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What’s up with the born-again Luddite on my left? Isn’t this the same guy who annually upgrades to a sleeker, faster, turbo-charged Audi with 3,500 hp and all the bells and whistles so he can get to the slopes a few minutes sooner? The same person who had lasers aimed at his corneas so he wouldn’t have to fuss with contacts in the morning before catching first tracks? The guy who spends hours debating whether he should go with a 1- or 2-degree boot ramp angle so he can get to the bottom faster?
But now, it seems, detachable quads are sacrilege-too much technology for our own good, especially for such a social creature. Well, the Model T was a cool invention, too, Steve, but I don’t see one parked in your driveway.
The concept of skiing is to ski, not to ride a lift-or to stand in a liftline, for that matter. (By the way, I’m confused by the game you play in the maze. Wouldn’t you try to pick the slowest line?)
We’re all facing varying degrees of time poverty, and the more runs I can get in the better. To rack up 35,000 feet of vertical in a busy morning or 70,000 in a full day is heaven to me. I love the feel of a red face and a burn in my legs after a hard day of skiing, and high-speed quads deliver those qualities in spades.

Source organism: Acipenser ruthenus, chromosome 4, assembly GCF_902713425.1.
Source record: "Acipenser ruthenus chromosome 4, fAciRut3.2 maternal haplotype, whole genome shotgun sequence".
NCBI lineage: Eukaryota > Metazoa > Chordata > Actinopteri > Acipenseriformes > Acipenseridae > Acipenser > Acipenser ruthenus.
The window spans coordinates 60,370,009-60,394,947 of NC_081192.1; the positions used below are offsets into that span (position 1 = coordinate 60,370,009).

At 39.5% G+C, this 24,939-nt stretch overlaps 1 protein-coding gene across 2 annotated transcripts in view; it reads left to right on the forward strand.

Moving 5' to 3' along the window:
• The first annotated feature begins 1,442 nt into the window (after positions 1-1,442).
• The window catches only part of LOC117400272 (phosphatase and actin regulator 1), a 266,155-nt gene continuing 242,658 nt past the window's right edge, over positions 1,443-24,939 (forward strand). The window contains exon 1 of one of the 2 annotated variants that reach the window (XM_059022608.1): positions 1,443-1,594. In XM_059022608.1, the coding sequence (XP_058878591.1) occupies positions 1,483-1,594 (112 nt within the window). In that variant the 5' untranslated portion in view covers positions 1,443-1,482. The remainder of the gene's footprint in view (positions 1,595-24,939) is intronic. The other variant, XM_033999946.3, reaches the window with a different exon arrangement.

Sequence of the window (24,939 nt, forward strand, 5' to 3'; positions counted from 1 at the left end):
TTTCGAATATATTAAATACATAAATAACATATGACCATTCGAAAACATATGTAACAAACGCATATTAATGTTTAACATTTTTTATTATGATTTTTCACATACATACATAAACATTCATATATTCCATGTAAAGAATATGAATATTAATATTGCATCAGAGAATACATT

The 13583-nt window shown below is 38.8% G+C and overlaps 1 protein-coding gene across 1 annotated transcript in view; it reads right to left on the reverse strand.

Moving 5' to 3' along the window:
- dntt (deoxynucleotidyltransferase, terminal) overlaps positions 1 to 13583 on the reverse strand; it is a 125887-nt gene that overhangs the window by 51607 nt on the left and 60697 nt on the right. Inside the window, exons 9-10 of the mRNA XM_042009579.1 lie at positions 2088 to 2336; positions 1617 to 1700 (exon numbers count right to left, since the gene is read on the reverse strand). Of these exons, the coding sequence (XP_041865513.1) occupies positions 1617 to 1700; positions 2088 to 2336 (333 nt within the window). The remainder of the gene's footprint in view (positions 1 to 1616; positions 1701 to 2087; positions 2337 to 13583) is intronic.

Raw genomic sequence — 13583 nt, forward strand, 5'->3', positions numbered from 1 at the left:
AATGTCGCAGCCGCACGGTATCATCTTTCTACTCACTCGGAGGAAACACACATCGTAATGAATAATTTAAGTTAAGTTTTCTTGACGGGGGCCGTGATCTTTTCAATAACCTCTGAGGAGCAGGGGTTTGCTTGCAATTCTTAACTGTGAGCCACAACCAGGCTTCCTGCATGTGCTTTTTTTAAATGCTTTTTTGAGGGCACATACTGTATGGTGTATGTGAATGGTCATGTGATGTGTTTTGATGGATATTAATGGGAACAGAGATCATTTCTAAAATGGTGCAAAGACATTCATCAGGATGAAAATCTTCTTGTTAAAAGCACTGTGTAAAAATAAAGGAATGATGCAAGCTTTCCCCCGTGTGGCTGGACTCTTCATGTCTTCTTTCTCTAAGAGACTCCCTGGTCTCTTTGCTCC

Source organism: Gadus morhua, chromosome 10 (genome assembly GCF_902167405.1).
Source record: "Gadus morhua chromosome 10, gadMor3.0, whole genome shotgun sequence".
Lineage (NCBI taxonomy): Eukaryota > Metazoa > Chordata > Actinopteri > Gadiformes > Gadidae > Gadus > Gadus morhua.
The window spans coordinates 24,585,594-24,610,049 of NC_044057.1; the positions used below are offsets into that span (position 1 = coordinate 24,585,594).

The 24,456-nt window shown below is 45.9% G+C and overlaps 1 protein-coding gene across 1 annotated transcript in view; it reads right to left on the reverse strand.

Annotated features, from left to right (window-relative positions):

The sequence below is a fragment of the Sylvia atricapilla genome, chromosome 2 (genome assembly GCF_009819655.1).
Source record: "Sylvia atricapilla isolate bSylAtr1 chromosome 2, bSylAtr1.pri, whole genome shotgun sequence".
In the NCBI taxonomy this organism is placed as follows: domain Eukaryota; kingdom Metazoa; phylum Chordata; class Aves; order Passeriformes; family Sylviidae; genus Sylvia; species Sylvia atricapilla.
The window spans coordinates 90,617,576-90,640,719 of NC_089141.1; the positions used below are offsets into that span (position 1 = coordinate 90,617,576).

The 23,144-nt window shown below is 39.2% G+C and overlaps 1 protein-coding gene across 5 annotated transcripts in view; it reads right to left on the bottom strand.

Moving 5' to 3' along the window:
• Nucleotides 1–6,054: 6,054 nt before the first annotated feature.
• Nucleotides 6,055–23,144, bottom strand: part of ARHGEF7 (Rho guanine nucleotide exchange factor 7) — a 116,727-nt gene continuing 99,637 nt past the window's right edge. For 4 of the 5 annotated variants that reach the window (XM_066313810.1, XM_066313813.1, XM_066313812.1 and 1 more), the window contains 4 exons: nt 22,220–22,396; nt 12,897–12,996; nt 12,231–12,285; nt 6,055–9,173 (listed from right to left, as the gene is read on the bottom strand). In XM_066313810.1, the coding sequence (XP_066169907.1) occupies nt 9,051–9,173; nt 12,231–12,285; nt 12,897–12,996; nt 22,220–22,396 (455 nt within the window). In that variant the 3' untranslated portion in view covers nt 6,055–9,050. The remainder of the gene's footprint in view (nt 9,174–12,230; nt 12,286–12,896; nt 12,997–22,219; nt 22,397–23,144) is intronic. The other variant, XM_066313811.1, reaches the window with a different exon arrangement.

Sure, chairlift conversations are an integral part of the sport, and I’ve started many great friendships on the way up a mountain. But I really don’t buy into the premise that four people-or even six-can’t have a memorable, compelling dialogue while riding uphill. After all, if you’re going to have a party, why invite just one person?
Detachables can be abused. If they’re strung up in places where the terrain can’t handle the additional traffic, the skiing can suffer. But if they’re placed in an intelligent manner, they dramatically reduce liftlines and efficiently spread skiers around the mountain.
Four years ago, as part of SKI’s 60th anniversary issue, we named the detachable quad as the greatest ski invention of the Eighties. For those who enjoy skiing as the ultimate form of transportation, that declaration still stands today. You can get your thrills going uphill. I’ll get mine going down.